Andrew Oliver: I think it'll be slower than expected, and I think that cinemas, certainly a couple of years ago, were all pretty gung-ho about making 3D movies. A few kicked off a few years ago, but then the cinemas wouldn't go to the new digital projectors that were needed because of the economic downturn. So that's caused the cinemas to have a very slow uptake because they don't want to spend all the money out - and a lot of buying digital projectors, which are about GBP 80,000, is about going to the bank for financing, telling them 3D movies are coming... The banks aren't so sure about lending money now, and they'll say "Who's to say this 3D stuff is going to happen anyway?"
So because everybody's been a bit slow, Hollywood's also been a bit slow to make them - it's slowed everything down, but it's gotten to a point where it's going to happen.
HDTVs took off significantly faster because they were flat - flat screens came in at the same time. If you have a 32" tube TV and somebody asks you if you want to buy an HD tube... it's still a big, bulky tube, and nobody would have bothered. People 'get' flat.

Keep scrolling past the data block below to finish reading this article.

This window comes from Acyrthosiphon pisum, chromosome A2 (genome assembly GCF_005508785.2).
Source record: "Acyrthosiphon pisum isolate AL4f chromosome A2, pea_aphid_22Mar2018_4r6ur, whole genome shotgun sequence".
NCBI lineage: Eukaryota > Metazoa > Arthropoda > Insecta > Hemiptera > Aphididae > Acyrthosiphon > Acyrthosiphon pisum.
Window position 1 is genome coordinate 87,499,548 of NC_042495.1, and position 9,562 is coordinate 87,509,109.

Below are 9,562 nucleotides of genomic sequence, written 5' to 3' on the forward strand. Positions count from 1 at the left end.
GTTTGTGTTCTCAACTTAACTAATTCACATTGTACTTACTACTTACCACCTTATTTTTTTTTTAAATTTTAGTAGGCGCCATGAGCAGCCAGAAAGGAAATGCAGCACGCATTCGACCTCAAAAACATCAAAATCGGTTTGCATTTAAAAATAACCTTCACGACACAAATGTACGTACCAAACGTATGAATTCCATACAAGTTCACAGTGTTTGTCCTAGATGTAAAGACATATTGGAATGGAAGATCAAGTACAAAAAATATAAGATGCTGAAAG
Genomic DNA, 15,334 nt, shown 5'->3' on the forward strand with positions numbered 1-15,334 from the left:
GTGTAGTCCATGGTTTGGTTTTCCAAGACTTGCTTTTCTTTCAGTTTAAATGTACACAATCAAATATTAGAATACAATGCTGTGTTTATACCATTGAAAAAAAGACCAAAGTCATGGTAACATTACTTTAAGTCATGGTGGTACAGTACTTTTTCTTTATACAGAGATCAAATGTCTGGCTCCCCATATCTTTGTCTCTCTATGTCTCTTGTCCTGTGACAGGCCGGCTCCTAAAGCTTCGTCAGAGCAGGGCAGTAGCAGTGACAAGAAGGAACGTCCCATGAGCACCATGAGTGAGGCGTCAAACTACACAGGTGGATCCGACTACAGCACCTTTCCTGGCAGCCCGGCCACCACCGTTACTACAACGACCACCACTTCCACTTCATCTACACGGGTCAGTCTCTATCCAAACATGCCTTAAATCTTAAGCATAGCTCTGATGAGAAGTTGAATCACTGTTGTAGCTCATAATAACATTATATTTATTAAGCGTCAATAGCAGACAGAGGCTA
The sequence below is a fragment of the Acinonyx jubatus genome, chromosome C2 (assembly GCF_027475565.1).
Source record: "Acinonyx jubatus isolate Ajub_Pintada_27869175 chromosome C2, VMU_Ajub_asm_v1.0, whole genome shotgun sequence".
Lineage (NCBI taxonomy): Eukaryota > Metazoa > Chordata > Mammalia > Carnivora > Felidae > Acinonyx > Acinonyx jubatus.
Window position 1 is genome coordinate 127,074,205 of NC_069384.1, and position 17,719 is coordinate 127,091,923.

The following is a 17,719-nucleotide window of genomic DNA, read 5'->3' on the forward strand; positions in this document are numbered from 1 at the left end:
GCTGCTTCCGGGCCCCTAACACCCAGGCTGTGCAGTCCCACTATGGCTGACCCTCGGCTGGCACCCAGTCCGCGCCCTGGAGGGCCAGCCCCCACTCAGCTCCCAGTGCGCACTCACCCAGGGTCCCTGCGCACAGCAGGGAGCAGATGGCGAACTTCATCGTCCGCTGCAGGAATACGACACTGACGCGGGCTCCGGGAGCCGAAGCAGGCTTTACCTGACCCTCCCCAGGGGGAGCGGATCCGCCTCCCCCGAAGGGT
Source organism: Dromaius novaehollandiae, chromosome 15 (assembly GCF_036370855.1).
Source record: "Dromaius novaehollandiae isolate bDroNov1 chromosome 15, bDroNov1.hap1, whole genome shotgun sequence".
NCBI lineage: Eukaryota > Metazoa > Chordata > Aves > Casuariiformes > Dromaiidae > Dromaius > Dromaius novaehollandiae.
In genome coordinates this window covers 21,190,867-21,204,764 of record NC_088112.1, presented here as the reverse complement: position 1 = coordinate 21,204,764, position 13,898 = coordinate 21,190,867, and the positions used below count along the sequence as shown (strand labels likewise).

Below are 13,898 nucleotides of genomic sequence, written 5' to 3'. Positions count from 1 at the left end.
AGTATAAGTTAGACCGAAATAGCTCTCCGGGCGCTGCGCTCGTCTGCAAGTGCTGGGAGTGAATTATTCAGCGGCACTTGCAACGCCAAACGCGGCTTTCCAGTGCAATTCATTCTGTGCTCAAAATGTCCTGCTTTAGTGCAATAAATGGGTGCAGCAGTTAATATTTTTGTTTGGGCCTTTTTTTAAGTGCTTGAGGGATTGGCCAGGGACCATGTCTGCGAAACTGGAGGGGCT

But I'd argue that, apart from flat, going to standard definition to HD is a smaller change than from HD to 3D - if you show the layman on the street a flat panel with SD and HD, most people aren't going to know the difference. Although there's a slight complication in that some screens have upscaling... anyway, assuming it doesn't. But you see 3D and you say "Bloody Hell" - it's sci-fi stuff, what we all imagined years ago.
Q: The point you make there... there are different grades of HD, different standards with upscaling, 1080p, and so on. Will that happen with 3D?
Andrew Oliver: To be perfectly honest, it's actually worse. There are lots of fights about the standards, there are so many ways of doing it. In some ways I feel good about the fact that whether it be a DLP, a plasma, an LED, an OLED... they've all got ways to be 3D - but they're different and give you slightly different experiences.